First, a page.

Sunday, July 4, 2010

What is Znamenny Chant?

 

Source: here

Znamenny chant is the primordial age old form of Russian hymnody. It survived a long history of Russian church singing up to today, while other forms appeared and disappeared with the time. It was converted from the neum notation of Early Byzantium. Its intonations are determined by Russian original musical language. Znamenny chant, as well as Byzantine hymnody, are inseparable from the church calendar.

Byzantine octophonic polyphony was connected with the peculiarities of Byzantine calendar. According to this calendar, the year began on September 1. Each feast day was celebrated on a fixed date. The feasts of the Solar calendar centered around Christmas (December 25). Besides there were "moving" holidays connected with Easter, the date of which was determined by the Lunar calendar. Each month of the Lunar calendar had a different number of days. That is why the dates of Easter and other holidays connected with it (The Entry into Jerusalem, Ascension Day, Whitsun) changed every year ("moved"). Calculation of weeks started at Easter. Each week had its own special hymns of specific tones. The first week after Easter corresponded to the first tone, the second week to the second tone and so on. Weeks were united in eight-week periods. One eight-week period followed after another. Thus hymns and corresponding tones were repeated regularly every eight weeks.

Feast day hymns also submitted to the system of octophony. On feast days several tones could be used, and it made the difference between the feast days on the one hand and week days, when only one ordinal tone could be used, on the other hand. The use of several tones on feast days made them especially solemn. Feast days, normal days and Sundays, were associated with certain hymns and tones. It made clearer the spiritual side of the holiday and outlined its place in the calendar.

Early Russia borrowed the calendar from Byzantium. This was very important, because the calendar unified the time for rest and labour at a state level, giving it Christian significance. The seasonal work of the peasants was also connected with the calendar. The calendar helped to define different astronomical and climatic phenomena. Holidays defined the terms of labour contracts.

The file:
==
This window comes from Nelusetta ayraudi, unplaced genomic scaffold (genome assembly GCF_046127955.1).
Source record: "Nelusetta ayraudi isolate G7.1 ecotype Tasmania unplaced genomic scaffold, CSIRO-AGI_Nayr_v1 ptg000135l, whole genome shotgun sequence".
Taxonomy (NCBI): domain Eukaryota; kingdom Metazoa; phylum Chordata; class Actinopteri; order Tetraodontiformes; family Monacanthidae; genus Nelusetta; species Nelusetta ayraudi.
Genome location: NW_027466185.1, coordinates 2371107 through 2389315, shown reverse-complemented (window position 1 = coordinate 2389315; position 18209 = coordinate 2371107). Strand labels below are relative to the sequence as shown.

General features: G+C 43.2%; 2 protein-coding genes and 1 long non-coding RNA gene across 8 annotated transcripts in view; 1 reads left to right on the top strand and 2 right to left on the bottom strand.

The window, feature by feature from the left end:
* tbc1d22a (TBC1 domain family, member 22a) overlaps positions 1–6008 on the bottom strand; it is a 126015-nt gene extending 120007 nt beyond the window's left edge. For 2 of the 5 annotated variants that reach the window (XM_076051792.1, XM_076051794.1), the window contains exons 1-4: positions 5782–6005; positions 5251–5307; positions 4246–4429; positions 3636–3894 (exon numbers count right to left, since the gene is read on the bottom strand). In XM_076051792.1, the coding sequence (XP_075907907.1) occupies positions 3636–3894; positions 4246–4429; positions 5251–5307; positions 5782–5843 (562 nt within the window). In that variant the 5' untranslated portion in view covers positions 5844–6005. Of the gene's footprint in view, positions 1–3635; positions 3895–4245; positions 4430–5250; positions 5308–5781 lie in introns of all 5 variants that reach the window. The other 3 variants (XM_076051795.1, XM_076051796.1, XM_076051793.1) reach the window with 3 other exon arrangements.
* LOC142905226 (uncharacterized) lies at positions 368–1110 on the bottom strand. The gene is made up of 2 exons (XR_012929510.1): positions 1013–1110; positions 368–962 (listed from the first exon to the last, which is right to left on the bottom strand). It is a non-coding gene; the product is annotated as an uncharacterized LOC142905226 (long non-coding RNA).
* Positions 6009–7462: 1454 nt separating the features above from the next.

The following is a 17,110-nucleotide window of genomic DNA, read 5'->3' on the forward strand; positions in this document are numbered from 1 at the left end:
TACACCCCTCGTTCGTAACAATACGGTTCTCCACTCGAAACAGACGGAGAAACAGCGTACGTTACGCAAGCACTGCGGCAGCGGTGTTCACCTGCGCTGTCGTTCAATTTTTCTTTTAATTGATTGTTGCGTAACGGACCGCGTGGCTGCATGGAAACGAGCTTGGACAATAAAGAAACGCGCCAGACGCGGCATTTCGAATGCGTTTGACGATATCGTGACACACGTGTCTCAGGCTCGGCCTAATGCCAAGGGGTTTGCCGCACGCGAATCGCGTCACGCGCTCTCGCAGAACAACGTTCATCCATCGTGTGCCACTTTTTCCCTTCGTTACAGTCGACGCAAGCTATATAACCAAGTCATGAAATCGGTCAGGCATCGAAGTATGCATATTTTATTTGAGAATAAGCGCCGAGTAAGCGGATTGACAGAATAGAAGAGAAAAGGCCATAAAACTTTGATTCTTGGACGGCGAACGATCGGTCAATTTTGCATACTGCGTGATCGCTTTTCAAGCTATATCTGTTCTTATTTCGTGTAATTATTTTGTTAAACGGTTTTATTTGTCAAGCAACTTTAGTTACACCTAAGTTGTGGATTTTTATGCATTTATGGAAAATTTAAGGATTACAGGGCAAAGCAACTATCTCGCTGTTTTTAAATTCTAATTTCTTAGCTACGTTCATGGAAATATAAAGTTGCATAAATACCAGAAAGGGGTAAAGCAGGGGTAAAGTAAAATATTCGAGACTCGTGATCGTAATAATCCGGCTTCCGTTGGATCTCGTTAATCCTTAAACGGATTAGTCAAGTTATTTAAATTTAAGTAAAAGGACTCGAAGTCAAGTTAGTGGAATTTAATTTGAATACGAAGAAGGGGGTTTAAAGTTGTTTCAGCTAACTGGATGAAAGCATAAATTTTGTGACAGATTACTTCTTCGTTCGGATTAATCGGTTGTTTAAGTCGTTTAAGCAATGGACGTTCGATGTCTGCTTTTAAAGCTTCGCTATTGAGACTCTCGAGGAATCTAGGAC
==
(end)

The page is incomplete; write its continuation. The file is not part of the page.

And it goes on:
Thus the introduction of the Byzantine calendar into Russia helped to preserve the octophony; but as the borrowed Byzantine ecclesiastical texts had lost their original rhythm in translation, it created the problem of working out a peculiar Russian octophonic system. It took a long time to solve that problem. The process of its solving began in the XIIth century, when the ideas of Christianity were brought to Russia and the art of hymnody began to get rid of Byzantine influence, acquiring particular features of its own. The process ceased at the early XVIth century. At that time, each day of the eight-week periods and each feast day had their own tones, and the melodics of Znamenny chant arrived to its climax.

The general character of the melodical order of Znamenny chant can be described as lofty, reserved and lucid. Whimsically ornamented Byzantine hymnody became severer and more laconic, as if frozen in the snowy spaciousness of Russia.